One of the intriguing finds from the study is the mechanics behind this intensification. The team found increased moisture transport due to a warmer climate, which, when coupled with the strengthening of a gigantic weather system called the West North Pacific Subtropical High, results in enhanced frontal rainfall. It’s akin to the climate dialing up the volume on rain events. As the atmosphere warms, it holds more moisture, leading to heavier downpours when conditions are right.


Nobuyuki Utsumi, another voice from the team, makes the science accessible for all, saying, "Monsoon rain isn't just rain anymore. The frequency, the intensity, it's changing. And our actions, our carbon footprint, are casting a larger shadow than we anticipated."


While the devastating news of floods fills headlines, Professor Simon Wang of Utah State University, reminds us of the underlying importance of their study. "It's like reading a detective novel. To solve the mystery of these floods, one has to trace them back to their roots. This work hints at a future where such intense rain events aren't the exception but might become an everyday reality."


Hyungjun Kim, the principal investigator of the team throws in a note of caution, "Understanding this is just the first step. Predicting and preparing for these extremes is the real challenge. Every amplified rainfall event is a message from the future, urging us to adapt." So far, predicting rainfall intensity and locations remains a challenging task for even the most sophisticated weather models.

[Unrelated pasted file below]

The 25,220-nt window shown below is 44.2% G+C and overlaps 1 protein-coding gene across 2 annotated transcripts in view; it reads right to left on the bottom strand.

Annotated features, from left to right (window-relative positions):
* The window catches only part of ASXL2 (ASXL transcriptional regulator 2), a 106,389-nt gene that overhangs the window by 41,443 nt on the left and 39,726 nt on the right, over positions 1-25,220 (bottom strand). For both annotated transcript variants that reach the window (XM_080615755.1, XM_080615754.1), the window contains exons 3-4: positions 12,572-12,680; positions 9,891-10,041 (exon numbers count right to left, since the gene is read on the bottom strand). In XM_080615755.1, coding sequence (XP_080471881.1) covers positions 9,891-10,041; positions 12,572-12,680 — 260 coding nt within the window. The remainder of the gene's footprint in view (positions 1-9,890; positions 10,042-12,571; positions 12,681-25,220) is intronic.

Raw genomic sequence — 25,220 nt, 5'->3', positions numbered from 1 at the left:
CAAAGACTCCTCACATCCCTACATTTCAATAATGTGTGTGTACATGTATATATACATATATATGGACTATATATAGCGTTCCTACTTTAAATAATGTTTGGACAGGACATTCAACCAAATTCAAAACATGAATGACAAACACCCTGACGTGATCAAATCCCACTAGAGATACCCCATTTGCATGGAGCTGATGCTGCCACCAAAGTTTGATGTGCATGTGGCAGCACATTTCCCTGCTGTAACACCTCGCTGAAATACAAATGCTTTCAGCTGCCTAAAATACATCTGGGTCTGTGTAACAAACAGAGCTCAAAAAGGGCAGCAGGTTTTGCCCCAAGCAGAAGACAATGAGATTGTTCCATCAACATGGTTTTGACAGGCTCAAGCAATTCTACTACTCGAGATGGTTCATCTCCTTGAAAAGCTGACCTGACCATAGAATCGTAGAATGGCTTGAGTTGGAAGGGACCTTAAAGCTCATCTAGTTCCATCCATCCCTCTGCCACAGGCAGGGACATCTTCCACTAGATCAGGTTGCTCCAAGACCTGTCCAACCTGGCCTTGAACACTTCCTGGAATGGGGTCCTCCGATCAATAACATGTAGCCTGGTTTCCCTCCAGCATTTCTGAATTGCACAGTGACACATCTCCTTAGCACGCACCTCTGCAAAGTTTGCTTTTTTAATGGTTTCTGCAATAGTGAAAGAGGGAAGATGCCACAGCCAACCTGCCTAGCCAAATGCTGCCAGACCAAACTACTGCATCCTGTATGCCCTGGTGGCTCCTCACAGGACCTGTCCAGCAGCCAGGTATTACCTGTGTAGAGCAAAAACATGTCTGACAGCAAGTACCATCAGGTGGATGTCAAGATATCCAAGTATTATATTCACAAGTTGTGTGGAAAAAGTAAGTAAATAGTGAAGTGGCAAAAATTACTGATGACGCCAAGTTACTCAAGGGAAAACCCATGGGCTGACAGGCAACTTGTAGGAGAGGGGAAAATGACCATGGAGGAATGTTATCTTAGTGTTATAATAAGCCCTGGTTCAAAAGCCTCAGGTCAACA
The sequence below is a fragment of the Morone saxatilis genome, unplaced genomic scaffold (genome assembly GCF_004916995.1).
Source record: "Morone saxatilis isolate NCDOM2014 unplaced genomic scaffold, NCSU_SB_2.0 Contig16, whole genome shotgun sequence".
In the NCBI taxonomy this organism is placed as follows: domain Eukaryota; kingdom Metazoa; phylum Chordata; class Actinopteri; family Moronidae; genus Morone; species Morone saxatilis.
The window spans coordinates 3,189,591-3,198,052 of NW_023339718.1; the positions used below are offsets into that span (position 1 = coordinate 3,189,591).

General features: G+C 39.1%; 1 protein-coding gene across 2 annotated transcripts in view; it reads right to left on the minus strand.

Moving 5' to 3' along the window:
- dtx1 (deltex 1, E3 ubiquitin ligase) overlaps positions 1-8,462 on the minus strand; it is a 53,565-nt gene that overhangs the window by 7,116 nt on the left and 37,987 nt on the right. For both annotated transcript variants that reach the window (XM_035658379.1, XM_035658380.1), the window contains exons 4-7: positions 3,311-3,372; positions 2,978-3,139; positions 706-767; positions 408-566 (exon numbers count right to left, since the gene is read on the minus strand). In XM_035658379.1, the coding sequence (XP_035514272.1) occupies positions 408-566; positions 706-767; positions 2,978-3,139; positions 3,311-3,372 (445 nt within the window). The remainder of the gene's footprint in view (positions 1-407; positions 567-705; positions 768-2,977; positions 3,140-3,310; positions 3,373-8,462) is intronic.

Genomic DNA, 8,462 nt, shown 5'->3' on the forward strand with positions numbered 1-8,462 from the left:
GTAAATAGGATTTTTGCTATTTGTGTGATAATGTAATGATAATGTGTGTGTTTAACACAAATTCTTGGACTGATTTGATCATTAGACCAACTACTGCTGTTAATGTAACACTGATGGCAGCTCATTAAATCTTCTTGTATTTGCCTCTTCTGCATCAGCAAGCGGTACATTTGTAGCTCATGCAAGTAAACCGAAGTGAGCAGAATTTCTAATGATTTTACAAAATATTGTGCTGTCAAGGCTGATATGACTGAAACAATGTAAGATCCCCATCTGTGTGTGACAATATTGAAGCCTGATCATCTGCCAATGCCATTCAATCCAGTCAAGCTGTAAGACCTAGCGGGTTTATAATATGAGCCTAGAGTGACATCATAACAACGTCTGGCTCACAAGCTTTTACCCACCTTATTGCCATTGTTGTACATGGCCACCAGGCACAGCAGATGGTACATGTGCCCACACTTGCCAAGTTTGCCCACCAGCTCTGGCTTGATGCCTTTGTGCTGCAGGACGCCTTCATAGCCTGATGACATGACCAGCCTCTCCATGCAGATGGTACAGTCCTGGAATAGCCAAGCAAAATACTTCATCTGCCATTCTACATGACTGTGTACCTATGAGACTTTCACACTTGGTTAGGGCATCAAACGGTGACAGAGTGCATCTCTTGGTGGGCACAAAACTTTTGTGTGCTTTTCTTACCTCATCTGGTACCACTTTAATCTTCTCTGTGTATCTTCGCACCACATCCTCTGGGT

< Figure 2. Comparison of rates of change in Anthropocene fingerprints. The horizontal axis shows the long-term change slope of the Anthropocene fingerprint signal (1958 to 2015). Shows the probability distribution of slopes extracted from the non-warming experiment (blue) and the warming experiment (red). The vertical solid lines are the slope of the Anthropocene fingerprint signal extracted from observational data. >


The researchers say, “Facing climate change, the narrative of this new study is more than mere numbers and data. It's a story of our planet, our actions, and the rain-soaked repercussions we're beginning to face. As we mop up the aftermath of another flood, research like Moon's beckons us to look deeper, understand better, and act wiser.”


< Figure 3. Comparison of water vapor convergence and rate of change of the western North Pacific high pressure. Shows the gradient of change in water vapor convergence (horizontal axis) and the Northwestern Pacific-East Asia pressure gradient (vertical axis) extracted from warming (red) and non-warming (blue) experiments. Shows the distribution of slope changes of the two indices during the period 1958 to 1982 (P1) and 1991 to 2015 (P2). >


The results of this study were published on November 24 in Science Advances. (Paper title: Anthropogenic warming induced intensification of summer monsoon frontal precipitation over East Asia)


This research was conducted with support from the National Research Foundation of Korea's Overseas Scientist Attraction Project (BP+) and the Anthropocene Research Center.